The concentric circles around the bindu symbolise the layers of creation and the various levels of consciousness. Note that this synopsis cannot do any justice to the symbolic complexity of the yantra.
Mystical Powers:
The Sri Yantra is considered a mystical diagram that embodies spiritual and cosmic energies.
Meditating on the Sri Yantra is believed to enhance spiritual growth, bring about prosperity, and promote overall psychological well-being.
Tantric Practices:
In Tantric traditions, the Sri Yantra is used as a tool for meditation and ritual worship.
Each triangle and intersection point within the Sri Yantra corresponds to specific deities and energies.
Sacred Geometry:
The geometric patterns of the Sri Yantra are aligned with the principles of sacred geometry, emphasizing harmony, balance, and interconnectedness.
Yantra Puja:
The Sri Yantra is often used in Yantra Puja, a ritualistic worship where the practitioner focuses on the visual representation of the yantra to connect with higher spiritual energies.
Universal Harmony:
The intricate design of the Sri Yantra is believed to represent the harmonious interplay of cosmic forces and the unity of the material and spiritual realms.
In brevi, the Sri Yantra is a timeless symbol with deep spiritual significance, and its age underscores its relevance in various mystical and philosophical traditions. It serves as a focal point for meditation, worship, and spiritual contemplation for humans seeking a connection with the divine and the universal order.

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Artwork by Luis Tamani

Favaron, P., & Bensho, C. (2022). Rao bewa: los cantos medicinales del pueblo shipibo-konibo. Literatura: Teoría, Historia, Crítica, 24(2), 139–165.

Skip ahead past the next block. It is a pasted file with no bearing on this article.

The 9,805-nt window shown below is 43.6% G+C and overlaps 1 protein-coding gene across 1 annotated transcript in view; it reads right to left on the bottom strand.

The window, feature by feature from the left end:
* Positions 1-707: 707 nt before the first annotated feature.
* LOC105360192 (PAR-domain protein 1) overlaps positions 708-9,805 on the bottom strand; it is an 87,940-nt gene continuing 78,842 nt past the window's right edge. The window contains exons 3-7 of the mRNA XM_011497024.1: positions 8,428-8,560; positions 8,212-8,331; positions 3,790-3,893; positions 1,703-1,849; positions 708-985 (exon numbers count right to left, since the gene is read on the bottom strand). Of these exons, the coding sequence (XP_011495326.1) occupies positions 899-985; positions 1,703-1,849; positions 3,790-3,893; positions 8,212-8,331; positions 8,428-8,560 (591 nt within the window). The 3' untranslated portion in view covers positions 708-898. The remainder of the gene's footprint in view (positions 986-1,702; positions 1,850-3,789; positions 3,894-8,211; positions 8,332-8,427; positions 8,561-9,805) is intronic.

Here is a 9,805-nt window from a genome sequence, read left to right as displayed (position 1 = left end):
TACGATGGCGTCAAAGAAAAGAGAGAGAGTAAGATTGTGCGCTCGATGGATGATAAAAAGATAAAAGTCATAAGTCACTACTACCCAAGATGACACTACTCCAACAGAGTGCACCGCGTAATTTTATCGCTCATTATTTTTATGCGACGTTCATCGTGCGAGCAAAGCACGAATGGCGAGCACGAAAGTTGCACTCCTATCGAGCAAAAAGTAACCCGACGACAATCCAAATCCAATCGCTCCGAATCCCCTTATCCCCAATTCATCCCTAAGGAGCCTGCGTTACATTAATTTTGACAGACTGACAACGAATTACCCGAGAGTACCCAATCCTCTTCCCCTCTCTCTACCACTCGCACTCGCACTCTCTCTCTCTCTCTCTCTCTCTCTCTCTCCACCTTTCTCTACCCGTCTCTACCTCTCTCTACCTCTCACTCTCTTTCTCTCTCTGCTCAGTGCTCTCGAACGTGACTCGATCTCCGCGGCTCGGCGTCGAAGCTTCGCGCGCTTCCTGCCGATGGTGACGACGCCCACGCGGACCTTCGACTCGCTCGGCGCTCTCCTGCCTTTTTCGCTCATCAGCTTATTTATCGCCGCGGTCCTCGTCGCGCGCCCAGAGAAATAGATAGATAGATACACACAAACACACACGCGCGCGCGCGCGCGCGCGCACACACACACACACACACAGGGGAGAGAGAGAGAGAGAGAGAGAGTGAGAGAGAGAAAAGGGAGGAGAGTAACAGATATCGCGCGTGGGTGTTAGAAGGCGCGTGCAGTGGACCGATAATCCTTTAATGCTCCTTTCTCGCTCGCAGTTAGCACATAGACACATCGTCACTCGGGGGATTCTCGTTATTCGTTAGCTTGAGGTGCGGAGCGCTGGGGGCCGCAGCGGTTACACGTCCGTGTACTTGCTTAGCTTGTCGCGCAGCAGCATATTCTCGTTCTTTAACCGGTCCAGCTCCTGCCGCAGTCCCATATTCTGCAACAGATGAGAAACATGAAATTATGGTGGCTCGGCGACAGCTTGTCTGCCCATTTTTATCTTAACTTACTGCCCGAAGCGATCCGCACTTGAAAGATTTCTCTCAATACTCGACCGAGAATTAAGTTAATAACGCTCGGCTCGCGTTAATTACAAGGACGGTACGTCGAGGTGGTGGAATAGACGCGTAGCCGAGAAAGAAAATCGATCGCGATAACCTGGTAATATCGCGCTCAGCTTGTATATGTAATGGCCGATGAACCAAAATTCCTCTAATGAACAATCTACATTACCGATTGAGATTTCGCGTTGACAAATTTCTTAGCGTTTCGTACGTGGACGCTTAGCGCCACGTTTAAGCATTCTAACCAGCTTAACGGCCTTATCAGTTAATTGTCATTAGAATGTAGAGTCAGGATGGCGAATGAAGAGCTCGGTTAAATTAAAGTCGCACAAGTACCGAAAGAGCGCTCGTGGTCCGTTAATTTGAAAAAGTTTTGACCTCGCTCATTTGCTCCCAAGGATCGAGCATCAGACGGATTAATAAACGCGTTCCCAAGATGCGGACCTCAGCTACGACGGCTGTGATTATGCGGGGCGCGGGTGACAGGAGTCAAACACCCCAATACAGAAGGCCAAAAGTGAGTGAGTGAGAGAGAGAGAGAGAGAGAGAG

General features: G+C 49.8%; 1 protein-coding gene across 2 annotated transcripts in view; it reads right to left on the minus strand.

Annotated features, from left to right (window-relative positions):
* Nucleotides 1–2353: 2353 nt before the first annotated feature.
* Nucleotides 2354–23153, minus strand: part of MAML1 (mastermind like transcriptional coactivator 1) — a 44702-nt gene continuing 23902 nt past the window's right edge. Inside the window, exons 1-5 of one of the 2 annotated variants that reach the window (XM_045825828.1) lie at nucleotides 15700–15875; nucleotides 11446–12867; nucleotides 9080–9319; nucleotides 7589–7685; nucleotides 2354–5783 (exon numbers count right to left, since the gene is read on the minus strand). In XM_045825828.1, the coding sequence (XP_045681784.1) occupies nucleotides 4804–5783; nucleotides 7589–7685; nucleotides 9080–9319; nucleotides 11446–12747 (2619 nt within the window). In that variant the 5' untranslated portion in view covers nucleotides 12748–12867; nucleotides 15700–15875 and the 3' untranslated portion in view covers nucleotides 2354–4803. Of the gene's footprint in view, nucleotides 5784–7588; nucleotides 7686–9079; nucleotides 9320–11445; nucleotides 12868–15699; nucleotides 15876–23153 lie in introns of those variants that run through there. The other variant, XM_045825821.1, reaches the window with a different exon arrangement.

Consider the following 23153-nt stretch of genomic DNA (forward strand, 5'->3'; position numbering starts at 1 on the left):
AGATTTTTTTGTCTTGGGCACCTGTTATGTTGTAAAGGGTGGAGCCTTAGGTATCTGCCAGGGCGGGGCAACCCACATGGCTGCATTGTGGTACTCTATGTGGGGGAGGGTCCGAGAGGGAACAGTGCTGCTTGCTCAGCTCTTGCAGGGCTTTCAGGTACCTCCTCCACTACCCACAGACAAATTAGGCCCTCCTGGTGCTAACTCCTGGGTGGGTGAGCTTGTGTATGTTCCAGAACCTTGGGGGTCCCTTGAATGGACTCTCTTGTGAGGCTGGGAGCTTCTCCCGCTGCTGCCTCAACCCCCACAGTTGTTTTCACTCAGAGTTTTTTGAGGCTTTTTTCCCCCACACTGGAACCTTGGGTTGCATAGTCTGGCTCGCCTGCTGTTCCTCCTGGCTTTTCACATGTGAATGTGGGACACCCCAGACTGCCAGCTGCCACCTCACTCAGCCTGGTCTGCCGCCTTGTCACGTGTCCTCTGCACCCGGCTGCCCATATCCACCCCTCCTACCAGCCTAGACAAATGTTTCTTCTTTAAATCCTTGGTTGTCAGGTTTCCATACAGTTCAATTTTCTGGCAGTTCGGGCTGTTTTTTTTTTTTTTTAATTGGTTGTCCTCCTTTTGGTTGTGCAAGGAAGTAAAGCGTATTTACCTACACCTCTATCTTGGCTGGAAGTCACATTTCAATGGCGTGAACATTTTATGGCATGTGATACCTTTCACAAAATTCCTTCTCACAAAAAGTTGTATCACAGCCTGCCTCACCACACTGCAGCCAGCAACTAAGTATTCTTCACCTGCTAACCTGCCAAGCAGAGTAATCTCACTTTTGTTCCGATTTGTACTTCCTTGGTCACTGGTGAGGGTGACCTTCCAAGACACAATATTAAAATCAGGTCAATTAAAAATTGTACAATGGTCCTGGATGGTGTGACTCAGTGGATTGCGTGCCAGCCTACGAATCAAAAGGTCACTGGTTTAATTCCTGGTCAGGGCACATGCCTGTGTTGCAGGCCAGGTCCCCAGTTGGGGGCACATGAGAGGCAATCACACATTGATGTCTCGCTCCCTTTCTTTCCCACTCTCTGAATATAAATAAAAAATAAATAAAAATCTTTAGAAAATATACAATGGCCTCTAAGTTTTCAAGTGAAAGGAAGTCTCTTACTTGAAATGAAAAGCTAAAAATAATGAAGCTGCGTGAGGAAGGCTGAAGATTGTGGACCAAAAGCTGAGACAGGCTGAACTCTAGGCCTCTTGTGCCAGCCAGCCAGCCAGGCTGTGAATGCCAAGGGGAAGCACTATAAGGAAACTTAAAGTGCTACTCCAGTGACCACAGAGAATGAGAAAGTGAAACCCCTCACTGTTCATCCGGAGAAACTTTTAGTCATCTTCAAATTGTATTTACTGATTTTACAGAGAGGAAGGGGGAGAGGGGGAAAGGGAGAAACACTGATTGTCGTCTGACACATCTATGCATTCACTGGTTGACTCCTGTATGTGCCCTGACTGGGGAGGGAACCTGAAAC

El pueblo shipibo-konibo, asentado principalmente en las orillas del río ucayali, es uno de los más numerosos de la amazonía peruana. sus médicos tradicionales, llamados meraya (u onanya), son reconocidos en la región por sus grandes conocimientos y su honda tradición terapéutica. en el presente artículo, los autores proponen, con base en una sólida investigación etnográfica de muchos años y en sus propias experiencias en el campo de la medicina tradicional, una reflexión creativa, filosófica y poética en torno a los cantos medicinales de los sabios indígenas. debido a que ambos autores son comuneros empadronados de la comunidad nativa santa clara de yarinacocha y miembros (por afinidad y parentesco) de una familia shipiba que ha practicado la medicina tradicional y visionaria amazónica por muchas generaciones, el artículo no aplica metodologías eurocéntricas ni una escritura técnica. se opta, más bien, por hablar desde adentro de las propias racionalidades, epistemologías y ontologías del pueblo shipibo-konibo. los autores sostienen que este tipo de escritura permite dar cuenta de los saberes ancestrales con mayor fidelidad a la palabra de los sabios y expresar de una manera más profunda la rica herencia poética de los ancestros. esta perspectiva metodológica busca ser un aporte en la formación de una academia indígena intercultural.